Dressed as the Undead from Dracula, they took over the office of Mayor Sly James! Thankfully, the Mayor was patient with our ‘Undead,’ as they rummaged through his office and even accidentally knocked a few things over….Check out photos and video below to see more of our takeover!

Don’t miss our Undead in Dracula, Feb. 21 – March 2 at the Kauffman Center! Select your own seats online or call the Ballet Box Office at 816.931.2232 to order your tickets today!

KCB Student Apprentice: Maggie Andriani

This week we had a chance to catch up with our new student apprentice, Maggie Andriani! Between classes, Maggie gave us a glimpse of what it has been like to dance with the company so far and what she is most looking forward to this season.

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Maggie has been a student at the Kansas City Ballet School for ten years, and is thrilled to have the opportunity to work with the company this year. When she first found out that she had been chosen as student apprentice, she said, “I was shaking I was so excited!”

Since then she has been taking classes with the company in addition to school, part-time work, regular dance classes and performing with the Kansas City Youth Ballet. Beginning this season Maggie will also be rehearsing and performing with the KCB! She loves the Nutcracker season and is looking forward to learning Dracula, but says she is most excited about the production of Cinderella.

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Until rehearsals start, Maggie is enjoying the opportunity to take class with the company throughout the week. On Saturday mornings, when most teenagers might sleep in, she is at the studio striving to learn everything she can from the artistic staff and company dancers. She looks up to all the company members and is inspired by the qualities that they each possess. She hopes “that by watching them that somehow their special talents will transfer over to (her)!”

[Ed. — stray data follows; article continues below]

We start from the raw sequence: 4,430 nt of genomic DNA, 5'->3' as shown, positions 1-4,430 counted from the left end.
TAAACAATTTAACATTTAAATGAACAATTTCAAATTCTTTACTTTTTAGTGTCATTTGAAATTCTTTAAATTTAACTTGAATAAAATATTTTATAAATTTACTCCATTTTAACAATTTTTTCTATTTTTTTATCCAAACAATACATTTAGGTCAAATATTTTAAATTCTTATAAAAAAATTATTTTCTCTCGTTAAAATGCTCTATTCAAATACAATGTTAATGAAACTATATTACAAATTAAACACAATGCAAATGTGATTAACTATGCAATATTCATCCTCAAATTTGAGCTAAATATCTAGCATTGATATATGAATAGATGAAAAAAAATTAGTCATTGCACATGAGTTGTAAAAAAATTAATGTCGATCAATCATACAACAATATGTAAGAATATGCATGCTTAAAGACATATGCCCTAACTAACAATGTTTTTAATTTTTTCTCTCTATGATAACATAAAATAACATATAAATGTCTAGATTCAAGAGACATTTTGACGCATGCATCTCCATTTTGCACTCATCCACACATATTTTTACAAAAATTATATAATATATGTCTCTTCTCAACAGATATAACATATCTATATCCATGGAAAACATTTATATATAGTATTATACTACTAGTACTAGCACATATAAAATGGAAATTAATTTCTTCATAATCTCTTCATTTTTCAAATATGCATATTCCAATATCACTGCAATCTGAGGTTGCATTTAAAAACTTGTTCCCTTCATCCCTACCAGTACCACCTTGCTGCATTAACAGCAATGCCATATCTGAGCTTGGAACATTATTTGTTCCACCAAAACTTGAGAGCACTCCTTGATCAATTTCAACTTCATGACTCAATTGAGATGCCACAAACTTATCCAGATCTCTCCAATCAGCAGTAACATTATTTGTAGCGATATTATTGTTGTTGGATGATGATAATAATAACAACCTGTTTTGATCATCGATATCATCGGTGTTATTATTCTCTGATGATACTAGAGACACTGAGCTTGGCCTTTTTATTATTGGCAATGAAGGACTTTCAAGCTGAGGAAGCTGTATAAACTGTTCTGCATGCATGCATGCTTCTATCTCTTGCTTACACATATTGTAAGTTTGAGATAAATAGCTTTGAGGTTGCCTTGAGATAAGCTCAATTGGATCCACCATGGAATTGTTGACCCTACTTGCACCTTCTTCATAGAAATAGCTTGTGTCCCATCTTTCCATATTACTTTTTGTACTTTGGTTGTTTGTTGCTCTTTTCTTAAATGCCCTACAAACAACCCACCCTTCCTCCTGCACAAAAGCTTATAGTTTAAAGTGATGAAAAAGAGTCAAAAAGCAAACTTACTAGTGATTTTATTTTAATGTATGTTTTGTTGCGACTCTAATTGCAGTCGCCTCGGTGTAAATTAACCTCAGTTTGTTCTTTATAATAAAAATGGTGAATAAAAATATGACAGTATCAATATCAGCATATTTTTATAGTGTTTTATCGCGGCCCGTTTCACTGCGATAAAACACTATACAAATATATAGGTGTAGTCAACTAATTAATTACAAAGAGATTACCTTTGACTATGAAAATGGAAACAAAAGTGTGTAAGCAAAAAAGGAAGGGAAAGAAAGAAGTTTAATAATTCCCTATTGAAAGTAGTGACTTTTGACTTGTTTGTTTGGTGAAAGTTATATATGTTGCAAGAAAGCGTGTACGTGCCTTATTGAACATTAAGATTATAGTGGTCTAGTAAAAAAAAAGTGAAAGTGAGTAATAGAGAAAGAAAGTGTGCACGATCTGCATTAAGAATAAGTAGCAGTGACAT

We are excited to watch Maggie grow in both technique and artistry as she dances alongside the company this year, and we are eager to see where her passion for dance takes her in the years to come!

In Pictures: 2013 Fall Show

From everyone at Kansas City Ballet, we’d like to thank those who were able to make it to our fall production featuring Fancy Free, along with four other spectacular pieces. Also, a big congratulations to the dancers and production staff for putting on an amazing show!

As audience members, you don’t get to see what goes on behind the scenes. From dancers hurrying to get into place, costume changes, managers calling lighting cues among many other things, backstage can be a quite chaotic but also an exciting place. Here are a few glimpses behind the curtain from our fall show….

Now, for the audience view:
(Photos courtesy of Steve Wilson)

In Pictures: October First Friday

This past Friday, the Michael and Ginger Frost Studio Theater here at Kansas City Ballet’s Bolender Center was filled with people looking to get a glimpse into the rehearsal process of our company dancers. They also were given a behind the scenes look at KCB’s fall show featuring Jerome Robbins’ Fancy Free, which opens this Friday Oct. 11 and runs through Sunday, Oct. 20!

Check out some photos below from the First Friday event. To view these dancers in full costume and onstage at the Kauffman Center performing 5 spectacular ballets, you can order tickets online at kcballet.org or call 816.931.2232.

Dancer Rachel Coats smiles as Artistic Director Devon Carney talks to audience members about the rehearsal process.

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Dancers Sarah Walborn and Michael Davis rehearse segments from Jodie Gates’ Keep Me Wishing in the Dark:

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First Fridays are a great way for audience members to get an up close and personal look at rehearsal. In the photo below, Dancer Sarah Chun rehearses for the upcoming fall show.